The next step is the determination of tercile thresholds, that is, the values that delimit the highest one-third of the forecast anomalies, the middle one-third of the forecast anomalies, and the lowest one-third. For each model and forecast field, a normal (Gaussian) distribution is assumed to fit the data (please see note in next paragraph about the Gaussian assumption). For each model individually, a normal (Gaussian) distribution is fit grid-point-wise to the 1982–2010 hindcasts (all members, fixed lead, all years for each initial month.) The standard deviation (std. dev.) of this Gaussian distribution is then found and used to define the tercile thresholds. With a normal distribution, forecast anomalies above +0.43 std. dev. are considered above normal (A), below −0.43 std. dev. are below normal (B), and any anomalies falling between −0.43 and +0.43 std. dev. are near normal (N). Systematic bias in the mean is removed when the model’s own climatology is used to create the forecast anomalies. Systematic bias in the distribution (a model may have too much or too little spread compared to the observed field) is accounted for as the standard deviation fit to the model data is used to determine the tercile limits.

In the case of precipitation, a power transform of 1/4 is applied to the original hindcast and forecast values to bring the precipitation distribution closer to normal. Some testing of this method has been done by the authors, and it is found to be acceptably effective at correcting the skewed distribution. However, it is very likely that this technique, and the assumption of a Gaussian distribution for some other variables, can be improved upon, and different distributions and methods of determining appropriate tercile thresholds for a nonnormal distribution will be tested in the course of the development of forecast calibrations. Areas where 0 mm of seasonal precipitation is recorded for more than a third of the years in the CMAP observed precipitation historical record (10 or more years in the 29-yr record used in this study; e.g., the eastern Sahara) have been masked out.

Probabilistic forecasts are then formed using the forecast anomalies by counting the number of ensemble members in each model that fall above, between, and below the tercile thresholds from its own hindcast. The numbers of ensemble members in each category for all the models are then added together, and divided by the total number of ensemble members in that month’s NMME. The real-time NMME forecasts include over 110 members. Other methods of probabilistic forecast formation, including a parametric probability estimator applied to the forecast (in the current study, a parametric fit is only applied to the hindcast, to identify the tercile boundaries), have been found to result in higher skill scores for multimodel ensembles (Kharin et al. 2009). A thorough comparison of these and other techniques in the context of the NMME is left for a later study. The present study is a benchmark.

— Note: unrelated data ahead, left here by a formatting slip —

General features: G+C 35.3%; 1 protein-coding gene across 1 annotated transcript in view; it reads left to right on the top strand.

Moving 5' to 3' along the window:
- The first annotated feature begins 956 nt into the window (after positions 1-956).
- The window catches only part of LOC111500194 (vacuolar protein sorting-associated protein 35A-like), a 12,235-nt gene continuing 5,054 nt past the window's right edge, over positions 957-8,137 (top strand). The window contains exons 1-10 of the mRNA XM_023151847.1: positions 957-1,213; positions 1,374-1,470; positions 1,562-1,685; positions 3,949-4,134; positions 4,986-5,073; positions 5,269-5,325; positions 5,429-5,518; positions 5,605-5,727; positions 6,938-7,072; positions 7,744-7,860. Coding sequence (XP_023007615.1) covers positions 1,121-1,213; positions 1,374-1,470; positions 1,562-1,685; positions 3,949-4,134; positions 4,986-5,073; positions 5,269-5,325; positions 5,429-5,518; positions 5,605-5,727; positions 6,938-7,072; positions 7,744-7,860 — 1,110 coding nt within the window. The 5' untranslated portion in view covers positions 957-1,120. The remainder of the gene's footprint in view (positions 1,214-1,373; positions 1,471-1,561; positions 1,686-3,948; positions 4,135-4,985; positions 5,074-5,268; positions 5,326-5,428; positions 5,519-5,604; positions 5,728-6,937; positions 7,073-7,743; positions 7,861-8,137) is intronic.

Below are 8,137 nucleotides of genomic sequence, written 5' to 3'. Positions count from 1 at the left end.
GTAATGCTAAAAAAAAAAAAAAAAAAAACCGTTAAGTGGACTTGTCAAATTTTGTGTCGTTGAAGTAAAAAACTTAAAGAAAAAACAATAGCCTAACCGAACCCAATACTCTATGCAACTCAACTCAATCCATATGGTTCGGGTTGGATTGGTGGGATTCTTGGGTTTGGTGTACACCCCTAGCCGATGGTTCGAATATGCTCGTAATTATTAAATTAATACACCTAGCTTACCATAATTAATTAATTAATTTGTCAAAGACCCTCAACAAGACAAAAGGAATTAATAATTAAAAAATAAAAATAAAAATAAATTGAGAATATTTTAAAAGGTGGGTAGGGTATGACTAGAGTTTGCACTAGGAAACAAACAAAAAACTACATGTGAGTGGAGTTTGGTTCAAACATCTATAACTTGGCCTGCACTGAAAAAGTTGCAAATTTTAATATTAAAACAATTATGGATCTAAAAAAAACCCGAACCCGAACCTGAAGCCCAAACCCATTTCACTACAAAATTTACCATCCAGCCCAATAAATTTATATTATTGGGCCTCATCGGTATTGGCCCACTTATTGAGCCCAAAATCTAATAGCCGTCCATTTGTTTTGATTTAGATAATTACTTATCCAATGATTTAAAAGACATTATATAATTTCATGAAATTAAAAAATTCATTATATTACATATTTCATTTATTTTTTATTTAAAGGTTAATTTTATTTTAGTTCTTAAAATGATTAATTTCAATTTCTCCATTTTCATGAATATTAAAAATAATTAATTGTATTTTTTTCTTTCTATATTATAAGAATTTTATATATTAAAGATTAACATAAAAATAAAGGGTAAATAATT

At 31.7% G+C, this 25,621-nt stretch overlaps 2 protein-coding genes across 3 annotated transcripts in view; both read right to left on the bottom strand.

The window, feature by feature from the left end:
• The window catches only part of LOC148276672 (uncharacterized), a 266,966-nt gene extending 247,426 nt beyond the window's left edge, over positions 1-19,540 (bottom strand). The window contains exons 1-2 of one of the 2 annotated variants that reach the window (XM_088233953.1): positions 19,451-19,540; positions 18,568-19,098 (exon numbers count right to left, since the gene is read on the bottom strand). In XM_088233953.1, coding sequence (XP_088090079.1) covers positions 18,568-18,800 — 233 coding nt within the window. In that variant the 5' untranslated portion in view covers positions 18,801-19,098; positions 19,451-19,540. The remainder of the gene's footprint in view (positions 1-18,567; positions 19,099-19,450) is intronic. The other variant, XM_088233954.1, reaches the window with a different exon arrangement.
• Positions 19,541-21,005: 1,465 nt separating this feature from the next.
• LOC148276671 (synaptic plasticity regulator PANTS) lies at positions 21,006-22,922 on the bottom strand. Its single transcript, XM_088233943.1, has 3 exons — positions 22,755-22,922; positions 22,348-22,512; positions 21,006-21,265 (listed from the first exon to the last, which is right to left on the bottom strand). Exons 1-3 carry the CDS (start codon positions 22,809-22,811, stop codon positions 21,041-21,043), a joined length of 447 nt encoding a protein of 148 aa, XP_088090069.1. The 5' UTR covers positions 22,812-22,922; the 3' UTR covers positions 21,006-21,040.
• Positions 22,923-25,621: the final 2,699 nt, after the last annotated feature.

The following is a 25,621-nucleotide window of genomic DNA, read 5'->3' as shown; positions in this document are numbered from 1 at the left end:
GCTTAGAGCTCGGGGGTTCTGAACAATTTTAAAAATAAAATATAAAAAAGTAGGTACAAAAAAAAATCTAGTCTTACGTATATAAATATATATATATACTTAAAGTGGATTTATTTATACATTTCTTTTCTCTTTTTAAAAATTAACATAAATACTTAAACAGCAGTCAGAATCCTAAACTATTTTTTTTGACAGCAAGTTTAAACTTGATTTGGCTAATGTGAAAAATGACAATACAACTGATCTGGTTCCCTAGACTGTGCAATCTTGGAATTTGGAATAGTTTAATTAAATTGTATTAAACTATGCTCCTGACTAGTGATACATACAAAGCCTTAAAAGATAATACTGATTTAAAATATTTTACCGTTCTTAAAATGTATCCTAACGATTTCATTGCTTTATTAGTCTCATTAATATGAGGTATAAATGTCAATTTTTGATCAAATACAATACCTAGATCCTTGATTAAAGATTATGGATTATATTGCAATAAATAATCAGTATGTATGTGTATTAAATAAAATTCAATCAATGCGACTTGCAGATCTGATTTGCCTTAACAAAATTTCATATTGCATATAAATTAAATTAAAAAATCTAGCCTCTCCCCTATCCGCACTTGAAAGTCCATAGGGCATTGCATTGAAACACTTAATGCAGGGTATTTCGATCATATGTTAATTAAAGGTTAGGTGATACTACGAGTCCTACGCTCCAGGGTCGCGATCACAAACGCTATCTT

For this skill assessment, the above method is applied to the hindcasts, with the following modifications: for each of the 29 yr, one year is held out as the forecast to be verified, and the model climatology and tercile thresholds are calculated using the other 28 yr (cross validation). Skill is evaluated for each forecast year, and aggregated over the 29 yr (left out in turn). All results shown below are cross-validated this way.

The hindcast skills of three different systems are considered here. The “full NMME” comprises six models: NCEP’s Climate Forecast System version 2 (CFSv2; Saha et al. 2014), CMC-CanCM3 and CanCM4 (Merryfield et al. 2013), GFDL-CM2.1 (Zhang et al. 2007), NCAR-CCSM4 (B. Kirtman et al. 2015, unpublished manuscript), and NASA-GEOS5 (Vernieres et al. 2012) (Table 1). CFSv2 has 24 members for each initial month (except for November, which has 28 members); the remaining models have 10 members, except for GEOS5, which has 11, for a total of 75 members for the full NMME. (For the purposes of this study, the last four members of the November initial conditions from CFSv2 are ignored.) The second combination considered in this study is a “mini-NMME” comprising four members from each of the six models, for a total of 24 members. The last system considered is forecasts from the 24-member CFSv2 alone. This model has the highest number of ensemble members of any of the NMME participant models, allowing for probabilistic forecasts with a relatively high resolution. The evaluation of the three different combinations provides some opportunity for comparing the relative skill of the multimodel system with that of a single model, and the effect of model diversity and ensemble size.

In the probabilistic NMME forecast expression, the model forecasts are given equal weights in the consolidation: one member, one vote (probabilistic). Many previous studies have concluded that successful weighting schemes are difficult to find, due at least in part to the relatively short hindcast periods available (Hagedorn et al. 2005; Tebaldi and Knutti 2007) and the high colinearity of the forecasts (Peña and van den Dool 2008). Hence, so-called equal weights should be satisfactory. However, note that as each ensemble member is equally counted in the probabilistic forecast, models with more ensemble members contribute more to the probability forecast.